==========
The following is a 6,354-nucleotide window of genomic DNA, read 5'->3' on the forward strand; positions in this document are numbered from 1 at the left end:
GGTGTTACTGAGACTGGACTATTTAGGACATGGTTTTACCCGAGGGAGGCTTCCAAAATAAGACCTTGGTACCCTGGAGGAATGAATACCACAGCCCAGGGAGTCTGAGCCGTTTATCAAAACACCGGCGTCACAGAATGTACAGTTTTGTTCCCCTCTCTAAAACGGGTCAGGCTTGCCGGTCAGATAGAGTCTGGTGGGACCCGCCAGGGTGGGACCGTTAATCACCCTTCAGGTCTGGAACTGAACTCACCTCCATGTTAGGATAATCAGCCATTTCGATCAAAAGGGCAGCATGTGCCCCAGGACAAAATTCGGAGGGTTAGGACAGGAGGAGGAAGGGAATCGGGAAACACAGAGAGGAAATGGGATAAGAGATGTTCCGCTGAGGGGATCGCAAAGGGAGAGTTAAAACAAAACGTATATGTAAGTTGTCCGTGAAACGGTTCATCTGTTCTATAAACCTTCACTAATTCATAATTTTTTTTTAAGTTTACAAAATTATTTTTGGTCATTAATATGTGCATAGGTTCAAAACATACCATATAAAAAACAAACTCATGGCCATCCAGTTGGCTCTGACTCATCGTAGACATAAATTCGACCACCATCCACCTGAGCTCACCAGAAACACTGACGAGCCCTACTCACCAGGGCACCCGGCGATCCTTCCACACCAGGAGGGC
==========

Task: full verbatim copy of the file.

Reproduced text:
The following is a 6,354-nucleotide window of genomic DNA, read 5'->3' on the forward strand; positions in this document are numbered from 1 at the left end:
GGTGTTACTGAGACTGGACTATTTAGGACATGGTTTTACCCGAGGGAGGCTTCCAAAATAAGACCTTGGTACCCTGGAGGAATGAATACCACAGCCCAGGGAGTCTGAGCCGTTTATCAAAACACCGGCGTCACAGAATGTACAGTTTTGTTCCCCTCTCTAAAACGGGTCAGGCTTGCCGGTCAGATAGAGTCTGGTGGGACCCGCCAGGGTGGGACCGTTAATCACCCTTCAGGTCTGGAACTGAACTCACCTCCATGTTAGGATAATCAGCCATTTCGATCAAAAGGGCAGCATGTGCCCCAGGACAAAATTCGGAGGGTTAGGACAGGAGGAGGAAGGGAATCGGGAAACACAGAGAGGAAATGGGATAAGAGATGTTCCGCTGAGGGGATCGCAAAGGGAGAGTTAAAACAAAACGTATATGTAAGTTGTCCGTGAAACGGTTCATCTGTTCTATAAACCTTCACTAATTCATAATTTTTTTTTAAGTTTACAAAATTATTTTTGGTCATTAATATGTGCATAGGTTCAAAACATACCATATAAAAAACAAACTCATGGCCATCCAGTTGGCTCTGACTCATCGTAGACATAAATTCGACCACCATCCACCTGAGCTCACCAGAAACACTGACGAGCCCTACTCACCAGGGCACCCGGCGATCCTTCCACACCAGGAGGGC